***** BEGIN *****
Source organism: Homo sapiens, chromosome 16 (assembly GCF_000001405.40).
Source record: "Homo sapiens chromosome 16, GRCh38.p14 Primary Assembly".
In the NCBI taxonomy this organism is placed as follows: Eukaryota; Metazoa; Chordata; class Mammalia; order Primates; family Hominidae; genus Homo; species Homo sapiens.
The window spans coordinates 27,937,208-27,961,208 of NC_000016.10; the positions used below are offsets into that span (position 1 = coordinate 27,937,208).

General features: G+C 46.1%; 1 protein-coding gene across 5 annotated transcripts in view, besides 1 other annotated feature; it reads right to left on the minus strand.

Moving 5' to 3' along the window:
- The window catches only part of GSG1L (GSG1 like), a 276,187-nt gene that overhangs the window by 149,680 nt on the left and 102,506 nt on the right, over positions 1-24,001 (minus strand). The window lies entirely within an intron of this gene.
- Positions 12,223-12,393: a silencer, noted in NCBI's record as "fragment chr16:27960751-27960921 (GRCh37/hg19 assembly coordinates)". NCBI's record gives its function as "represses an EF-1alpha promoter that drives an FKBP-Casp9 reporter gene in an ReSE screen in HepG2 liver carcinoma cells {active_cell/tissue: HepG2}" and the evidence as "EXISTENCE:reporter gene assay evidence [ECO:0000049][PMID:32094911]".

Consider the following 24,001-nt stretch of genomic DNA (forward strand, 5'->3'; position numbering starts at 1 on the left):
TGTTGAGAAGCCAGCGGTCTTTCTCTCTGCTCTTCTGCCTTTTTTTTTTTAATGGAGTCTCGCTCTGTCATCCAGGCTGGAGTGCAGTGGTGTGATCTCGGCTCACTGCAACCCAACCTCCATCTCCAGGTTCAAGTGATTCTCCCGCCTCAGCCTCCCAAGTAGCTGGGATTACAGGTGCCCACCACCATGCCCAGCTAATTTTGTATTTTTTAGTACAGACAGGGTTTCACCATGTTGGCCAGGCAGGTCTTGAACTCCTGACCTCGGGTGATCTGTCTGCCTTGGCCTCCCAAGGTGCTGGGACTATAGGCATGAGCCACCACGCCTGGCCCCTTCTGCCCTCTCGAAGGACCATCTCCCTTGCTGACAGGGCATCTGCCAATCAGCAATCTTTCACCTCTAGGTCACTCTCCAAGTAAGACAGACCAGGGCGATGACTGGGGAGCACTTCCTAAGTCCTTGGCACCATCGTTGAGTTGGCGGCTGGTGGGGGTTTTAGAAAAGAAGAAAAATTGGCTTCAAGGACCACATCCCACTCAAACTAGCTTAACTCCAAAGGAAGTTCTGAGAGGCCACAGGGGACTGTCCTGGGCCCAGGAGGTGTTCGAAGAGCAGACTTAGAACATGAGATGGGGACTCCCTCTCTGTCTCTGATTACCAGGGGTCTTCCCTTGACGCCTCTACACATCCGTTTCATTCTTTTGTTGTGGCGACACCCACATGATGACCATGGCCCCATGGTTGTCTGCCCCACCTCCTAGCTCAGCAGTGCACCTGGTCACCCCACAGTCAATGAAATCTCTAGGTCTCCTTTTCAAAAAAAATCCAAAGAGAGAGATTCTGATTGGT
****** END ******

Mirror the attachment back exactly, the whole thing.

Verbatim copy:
Source organism: Homo sapiens, chromosome 16 (assembly GCF_000001405.40).
Source record: "Homo sapiens chromosome 16, GRCh38.p14 Primary Assembly".
In the NCBI taxonomy this organism is placed as follows: Eukaryota; Metazoa; Chordata; class Mammalia; order Primates; family Hominidae; genus Homo; species Homo sapiens.
The window spans coordinates 27,937,208-27,961,208 of NC_000016.10; the positions used below are offsets into that span (position 1 = coordinate 27,937,208).

General features: G+C 46.1%; 1 protein-coding gene across 5 annotated transcripts in view, besides 1 other annotated feature; it reads right to left on the minus strand.

Moving 5' to 3' along the window:
- The window catches only part of GSG1L (GSG1 like), a 276,187-nt gene that overhangs the window by 149,680 nt on the left and 102,506 nt on the right, over positions 1-24,001 (minus strand). The window lies entirely within an intron of this gene.
- Positions 12,223-12,393: a silencer, noted in NCBI's record as "fragment chr16:27960751-27960921 (GRCh37/hg19 assembly coordinates)". NCBI's record gives its function as "represses an EF-1alpha promoter that drives an FKBP-Casp9 reporter gene in an ReSE screen in HepG2 liver carcinoma cells {active_cell/tissue: HepG2}" and the evidence as "EXISTENCE:reporter gene assay evidence [ECO:0000049][PMID:32094911]".

Consider the following 24,001-nt stretch of genomic DNA (forward strand, 5'->3'; position numbering starts at 1 on the left):
TGTTGAGAAGCCAGCGGTCTTTCTCTCTGCTCTTCTGCCTTTTTTTTTTTAATGGAGTCTCGCTCTGTCATCCAGGCTGGAGTGCAGTGGTGTGATCTCGGCTCACTGCAACCCAACCTCCATCTCCAGGTTCAAGTGATTCTCCCGCCTCAGCCTCCCAAGTAGCTGGGATTACAGGTGCCCACCACCATGCCCAGCTAATTTTGTATTTTTTAGTACAGACAGGGTTTCACCATGTTGGCCAGGCAGGTCTTGAACTCCTGACCTCGGGTGATCTGTCTGCCTTGGCCTCCCAAGGTGCTGGGACTATAGGCATGAGCCACCACGCCTGGCCCCTTCTGCCCTCTCGAAGGACCATCTCCCTTGCTGACAGGGCATCTGCCAATCAGCAATCTTTCACCTCTAGGTCACTCTCCAAGTAAGACAGACCAGGGCGATGACTGGGGAGCACTTCCTAAGTCCTTGGCACCATCGTTGAGTTGGCGGCTGGTGGGGGTTTTAGAAAAGAAGAAAAATTGGCTTCAAGGACCACATCCCACTCAAACTAGCTTAACTCCAAAGGAAGTTCTGAGAGGCCACAGGGGACTGTCCTGGGCCCAGGAGGTGTTCGAAGAGCAGACTTAGAACATGAGATGGGGACTCCCTCTCTGTCTCTGATTACCAGGGGTCTTCCCTTGACGCCTCTACACATCCGTTTCATTCTTTTGTTGTGGCGACACCCACATGATGACCATGGCCCCATGGTTGTCTGCCCCACCTCCTAGCTCAGCAGTGCACCTGGTCACCCCACAGTCAATGAAATCTCTAGGTCTCCTTTTCAAAAAAAATCCAAAGAGAGAGATTCTGATTGGT